Money and Markets reports that the banking industry's problems are solved.
(emphasis mine) [my comment]
Eureka! The Banking Industry's Problems Are Solved!
Who knew it would be so easy? Who knew we could solve the banking industry's collapse by simply changing how we account for assets. Eureka! Problem solved!
That seems to be the conclusion Wall Street came to earlier this week, judging by the reaction to Fed Chairman Ben Bernanke's comments at the Council on Foreign Relations on Tuesday. During that speech, Bernanke weighed in on "mark to market" accounting, saying the following:
"The ongoing move by those who set accounting standards toward requirements for improved disclosure and greater transparency is a positive development that deserves full support. However, determining appropriate valuation methods for
illiquid or idiosyncratic [worthless] assets can be very difficult, to put it mildly. Similarly, there is considerable uncertainty regarding the appropriate levels of loan loss reserves over the cycle.
"As a result, further review of accounting standards governing valuation and loss provisioning would be useful, and might result in modifications to the accounting rules that reduce their procyclical effects without compromising the goals of disclosure and transparency. Indeed, work is underway on these issues through the Financial Stability Forum, and the results of that work may prove useful for U.S. policymakers."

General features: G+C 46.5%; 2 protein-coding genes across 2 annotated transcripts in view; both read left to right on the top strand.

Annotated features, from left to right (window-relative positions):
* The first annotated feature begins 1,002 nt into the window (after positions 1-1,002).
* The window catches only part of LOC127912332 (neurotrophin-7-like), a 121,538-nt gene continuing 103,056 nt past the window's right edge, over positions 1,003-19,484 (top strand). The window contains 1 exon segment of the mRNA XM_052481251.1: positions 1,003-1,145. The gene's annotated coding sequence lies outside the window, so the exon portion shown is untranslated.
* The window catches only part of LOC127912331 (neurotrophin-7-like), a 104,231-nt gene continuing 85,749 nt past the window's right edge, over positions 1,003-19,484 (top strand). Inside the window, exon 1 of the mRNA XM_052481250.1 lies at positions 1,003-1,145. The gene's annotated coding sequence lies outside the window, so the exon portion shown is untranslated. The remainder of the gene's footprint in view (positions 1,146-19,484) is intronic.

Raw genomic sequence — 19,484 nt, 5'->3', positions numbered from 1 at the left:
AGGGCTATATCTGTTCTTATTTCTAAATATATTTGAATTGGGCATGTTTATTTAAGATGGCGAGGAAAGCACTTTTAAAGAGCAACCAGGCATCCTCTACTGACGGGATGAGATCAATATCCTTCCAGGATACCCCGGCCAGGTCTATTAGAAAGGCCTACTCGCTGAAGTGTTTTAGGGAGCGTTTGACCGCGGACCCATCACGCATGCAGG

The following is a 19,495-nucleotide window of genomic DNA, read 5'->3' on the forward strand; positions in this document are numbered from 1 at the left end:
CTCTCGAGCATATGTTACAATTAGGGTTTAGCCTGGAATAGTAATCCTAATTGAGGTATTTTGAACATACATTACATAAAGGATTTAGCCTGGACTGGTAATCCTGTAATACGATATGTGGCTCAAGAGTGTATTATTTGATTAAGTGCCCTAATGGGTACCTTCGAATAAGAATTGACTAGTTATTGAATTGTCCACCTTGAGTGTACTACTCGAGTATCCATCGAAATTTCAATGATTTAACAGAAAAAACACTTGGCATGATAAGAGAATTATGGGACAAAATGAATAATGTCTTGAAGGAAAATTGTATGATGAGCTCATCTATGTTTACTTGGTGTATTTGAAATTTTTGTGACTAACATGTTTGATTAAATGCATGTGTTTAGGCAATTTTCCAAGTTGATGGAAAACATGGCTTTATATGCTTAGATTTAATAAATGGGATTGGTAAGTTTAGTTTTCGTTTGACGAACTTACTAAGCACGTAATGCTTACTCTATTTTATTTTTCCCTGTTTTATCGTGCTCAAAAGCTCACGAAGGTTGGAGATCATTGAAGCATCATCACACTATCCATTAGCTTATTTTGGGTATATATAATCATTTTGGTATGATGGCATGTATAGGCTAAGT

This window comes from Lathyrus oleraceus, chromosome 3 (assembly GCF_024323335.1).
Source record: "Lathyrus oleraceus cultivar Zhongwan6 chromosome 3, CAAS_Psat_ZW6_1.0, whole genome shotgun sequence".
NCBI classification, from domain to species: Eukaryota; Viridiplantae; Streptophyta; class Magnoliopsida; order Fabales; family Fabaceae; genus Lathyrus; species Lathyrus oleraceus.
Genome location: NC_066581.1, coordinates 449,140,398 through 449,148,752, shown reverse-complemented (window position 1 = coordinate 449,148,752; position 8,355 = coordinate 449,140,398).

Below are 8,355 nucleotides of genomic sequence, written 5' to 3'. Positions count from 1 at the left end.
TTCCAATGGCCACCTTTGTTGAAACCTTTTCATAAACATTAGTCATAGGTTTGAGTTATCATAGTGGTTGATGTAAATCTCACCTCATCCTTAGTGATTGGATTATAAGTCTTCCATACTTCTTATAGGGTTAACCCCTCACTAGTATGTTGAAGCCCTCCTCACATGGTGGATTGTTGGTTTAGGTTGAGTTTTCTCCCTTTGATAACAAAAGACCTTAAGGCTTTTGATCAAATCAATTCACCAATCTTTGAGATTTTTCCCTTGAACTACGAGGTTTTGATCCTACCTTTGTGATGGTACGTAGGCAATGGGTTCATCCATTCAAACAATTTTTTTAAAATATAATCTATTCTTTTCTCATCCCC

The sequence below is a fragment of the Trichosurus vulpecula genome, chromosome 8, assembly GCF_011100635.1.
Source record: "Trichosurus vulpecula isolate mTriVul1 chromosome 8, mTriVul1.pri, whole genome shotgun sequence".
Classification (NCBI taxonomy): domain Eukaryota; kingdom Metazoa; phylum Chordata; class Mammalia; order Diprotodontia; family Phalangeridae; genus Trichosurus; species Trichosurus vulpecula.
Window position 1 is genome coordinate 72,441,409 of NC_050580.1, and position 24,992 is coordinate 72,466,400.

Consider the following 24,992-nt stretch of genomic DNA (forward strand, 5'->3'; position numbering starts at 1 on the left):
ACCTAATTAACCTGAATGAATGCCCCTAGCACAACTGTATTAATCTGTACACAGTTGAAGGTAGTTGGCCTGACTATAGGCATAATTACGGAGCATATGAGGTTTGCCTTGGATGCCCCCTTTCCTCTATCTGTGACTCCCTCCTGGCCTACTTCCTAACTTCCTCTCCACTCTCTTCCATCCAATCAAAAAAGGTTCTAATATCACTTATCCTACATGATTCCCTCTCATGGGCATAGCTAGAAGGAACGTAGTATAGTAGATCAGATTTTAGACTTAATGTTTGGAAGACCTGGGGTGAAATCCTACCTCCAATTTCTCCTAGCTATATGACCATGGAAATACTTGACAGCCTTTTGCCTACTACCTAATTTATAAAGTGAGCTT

What Bernanke did is shift ever so slightly toward the position of the banking industry's apologists. These lobbyists, assorted policymakers, and pundits (including folks like Steve Forbes, who wrote an Op-Ed in the Wall Street Journal the other day), are arguing — once you cut to the chase — the following ...
The problem with the banks isn't all the crappy securities and loans they're loaded up with.
It's not that they took on too much excessive risk, lending against assets whose value is plunging.
It's not that they funded asinine private equity deals, stupid commercial construction deals, and dumb home purchases.
It's that they have to mark their book of securities made up of these bundled loans to market. And they argue that the prices they could get for those securities in the markets are "artificially" low — or in some cases, that there is NO market for them [The reason there is no market for radioactive waste is because no one want to own it].
If only they could avoid marking those assets to market, or use their super- duper net present value and cash flow MODELS — which, surprise, surprise, say the "real" value of those securities is higher — then the banking system would be fine. We could all go back to the wonderful world of yesteryear.